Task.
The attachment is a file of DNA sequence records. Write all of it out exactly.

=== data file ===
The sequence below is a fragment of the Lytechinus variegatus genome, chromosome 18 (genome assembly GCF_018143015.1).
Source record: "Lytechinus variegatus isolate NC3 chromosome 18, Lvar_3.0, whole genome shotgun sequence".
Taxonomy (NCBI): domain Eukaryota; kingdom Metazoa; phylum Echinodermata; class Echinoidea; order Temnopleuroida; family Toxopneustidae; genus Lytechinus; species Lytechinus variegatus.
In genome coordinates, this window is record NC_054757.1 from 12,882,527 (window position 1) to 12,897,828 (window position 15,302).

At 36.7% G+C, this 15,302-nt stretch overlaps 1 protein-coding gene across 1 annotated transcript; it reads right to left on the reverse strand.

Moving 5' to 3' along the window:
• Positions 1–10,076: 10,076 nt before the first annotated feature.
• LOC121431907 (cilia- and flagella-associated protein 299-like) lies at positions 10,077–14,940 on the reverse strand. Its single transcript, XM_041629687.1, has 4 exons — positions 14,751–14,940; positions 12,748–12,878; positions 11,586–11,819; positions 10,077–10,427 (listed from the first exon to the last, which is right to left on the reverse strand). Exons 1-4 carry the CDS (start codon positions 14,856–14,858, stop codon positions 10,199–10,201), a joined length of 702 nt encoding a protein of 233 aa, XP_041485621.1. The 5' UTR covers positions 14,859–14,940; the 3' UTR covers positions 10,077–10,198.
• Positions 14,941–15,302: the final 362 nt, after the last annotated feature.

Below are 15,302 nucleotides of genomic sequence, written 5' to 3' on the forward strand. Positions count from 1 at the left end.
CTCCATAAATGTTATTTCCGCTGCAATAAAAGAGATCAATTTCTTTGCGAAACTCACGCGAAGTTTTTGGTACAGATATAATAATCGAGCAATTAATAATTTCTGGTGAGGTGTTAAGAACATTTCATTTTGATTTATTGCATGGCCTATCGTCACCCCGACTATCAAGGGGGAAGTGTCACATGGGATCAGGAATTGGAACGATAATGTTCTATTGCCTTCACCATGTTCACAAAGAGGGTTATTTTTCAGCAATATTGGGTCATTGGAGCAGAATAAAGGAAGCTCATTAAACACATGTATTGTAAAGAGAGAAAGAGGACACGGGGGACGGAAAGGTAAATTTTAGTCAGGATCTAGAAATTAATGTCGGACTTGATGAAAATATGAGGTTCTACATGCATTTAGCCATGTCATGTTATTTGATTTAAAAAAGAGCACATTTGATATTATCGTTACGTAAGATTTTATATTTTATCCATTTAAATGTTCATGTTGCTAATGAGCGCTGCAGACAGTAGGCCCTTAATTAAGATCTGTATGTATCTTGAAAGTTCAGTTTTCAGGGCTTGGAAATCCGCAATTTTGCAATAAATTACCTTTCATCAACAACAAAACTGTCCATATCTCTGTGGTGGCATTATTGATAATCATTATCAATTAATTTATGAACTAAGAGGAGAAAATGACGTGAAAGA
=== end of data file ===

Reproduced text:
The sequence below is a fragment of the Lytechinus variegatus genome, chromosome 18 (genome assembly GCF_018143015.1).
Source record: "Lytechinus variegatus isolate NC3 chromosome 18, Lvar_3.0, whole genome shotgun sequence".
Taxonomy (NCBI): domain Eukaryota; kingdom Metazoa; phylum Echinodermata; class Echinoidea; order Temnopleuroida; family Toxopneustidae; genus Lytechinus; species Lytechinus variegatus.
In genome coordinates, this window is record NC_054757.1 from 12,882,527 (window position 1) to 12,897,828 (window position 15,302).

At 36.7% G+C, this 15,302-nt stretch overlaps 1 protein-coding gene across 1 annotated transcript; it reads right to left on the reverse strand.

Moving 5' to 3' along the window:
• Positions 1–10,076: 10,076 nt before the first annotated feature.
• LOC121431907 (cilia- and flagella-associated protein 299-like) lies at positions 10,077–14,940 on the reverse strand. Its single transcript, XM_041629687.1, has 4 exons — positions 14,751–14,940; positions 12,748–12,878; positions 11,586–11,819; positions 10,077–10,427 (listed from the first exon to the last, which is right to left on the reverse strand). Exons 1-4 carry the CDS (start codon positions 14,856–14,858, stop codon positions 10,199–10,201), a joined length of 702 nt encoding a protein of 233 aa, XP_041485621.1. The 5' UTR covers positions 14,859–14,940; the 3' UTR covers positions 10,077–10,198.
• Positions 14,941–15,302: the final 362 nt, after the last annotated feature.

Below are 15,302 nucleotides of genomic sequence, written 5' to 3' on the forward strand. Positions count from 1 at the left end.
CTCCATAAATGTTATTTCCGCTGCAATAAAAGAGATCAATTTCTTTGCGAAACTCACGCGAAGTTTTTGGTACAGATATAATAATCGAGCAATTAATAATTTCTGGTGAGGTGTTAAGAACATTTCATTTTGATTTATTGCATGGCCTATCGTCACCCCGACTATCAAGGGGGAAGTGTCACATGGGATCAGGAATTGGAACGATAATGTTCTATTGCCTTCACCATGTTCACAAAGAGGGTTATTTTTCAGCAATATTGGGTCATTGGAGCAGAATAAAGGAAGCTCATTAAACACATGTATTGTAAAGAGAGAAAGAGGACACGGGGGACGGAAAGGTAAATTTTAGTCAGGATCTAGAAATTAATGTCGGACTTGATGAAAATATGAGGTTCTACATGCATTTAGCCATGTCATGTTATTTGATTTAAAAAAGAGCACATTTGATATTATCGTTACGTAAGATTTTATATTTTATCCATTTAAATGTTCATGTTGCTAATGAGCGCTGCAGACAGTAGGCCCTTAATTAAGATCTGTATGTATCTTGAAAGTTCAGTTTTCAGGGCTTGGAAATCCGCAATTTTGCAATAAATTACCTTTCATCAACAACAAAACTGTCCATATCTCTGTGGTGGCATTATTGATAATCATTATCAATTAATTTATGAACTAAGAGGAGAAAATGACGTGAAAGA